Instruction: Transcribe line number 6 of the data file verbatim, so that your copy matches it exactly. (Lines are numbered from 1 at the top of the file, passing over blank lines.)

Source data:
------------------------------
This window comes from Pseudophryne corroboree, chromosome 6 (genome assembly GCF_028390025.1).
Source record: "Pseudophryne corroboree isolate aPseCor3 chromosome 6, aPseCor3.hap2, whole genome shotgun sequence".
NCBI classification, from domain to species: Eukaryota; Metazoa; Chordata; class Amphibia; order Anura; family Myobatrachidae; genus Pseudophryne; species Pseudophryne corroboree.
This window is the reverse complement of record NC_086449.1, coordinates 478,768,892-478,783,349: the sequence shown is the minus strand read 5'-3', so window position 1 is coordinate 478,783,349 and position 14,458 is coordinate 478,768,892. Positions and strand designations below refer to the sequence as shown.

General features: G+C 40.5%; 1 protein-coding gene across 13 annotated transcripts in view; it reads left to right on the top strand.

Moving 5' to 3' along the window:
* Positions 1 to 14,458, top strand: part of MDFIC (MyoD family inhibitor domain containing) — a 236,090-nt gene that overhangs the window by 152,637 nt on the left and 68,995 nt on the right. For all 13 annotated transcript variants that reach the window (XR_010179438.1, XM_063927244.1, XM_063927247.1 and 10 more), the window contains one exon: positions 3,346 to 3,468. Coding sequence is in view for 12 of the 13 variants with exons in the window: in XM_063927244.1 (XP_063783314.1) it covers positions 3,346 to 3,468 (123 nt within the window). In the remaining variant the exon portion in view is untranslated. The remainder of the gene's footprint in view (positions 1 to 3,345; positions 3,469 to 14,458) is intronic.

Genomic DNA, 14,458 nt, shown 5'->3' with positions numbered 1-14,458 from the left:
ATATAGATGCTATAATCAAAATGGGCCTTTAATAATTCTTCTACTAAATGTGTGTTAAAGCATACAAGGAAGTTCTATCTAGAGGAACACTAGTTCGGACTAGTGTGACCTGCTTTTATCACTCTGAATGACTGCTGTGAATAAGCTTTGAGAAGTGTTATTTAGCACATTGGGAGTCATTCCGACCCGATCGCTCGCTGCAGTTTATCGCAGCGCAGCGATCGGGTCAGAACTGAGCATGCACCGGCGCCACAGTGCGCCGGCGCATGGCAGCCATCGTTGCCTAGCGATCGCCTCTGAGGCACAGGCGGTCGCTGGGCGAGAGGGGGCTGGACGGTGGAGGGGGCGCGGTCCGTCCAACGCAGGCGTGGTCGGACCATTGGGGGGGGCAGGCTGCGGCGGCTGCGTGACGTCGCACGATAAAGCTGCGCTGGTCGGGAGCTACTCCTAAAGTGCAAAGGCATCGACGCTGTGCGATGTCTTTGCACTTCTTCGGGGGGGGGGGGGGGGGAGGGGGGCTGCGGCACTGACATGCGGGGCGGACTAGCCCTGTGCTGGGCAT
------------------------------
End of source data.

Moving 5' to 3' along the window: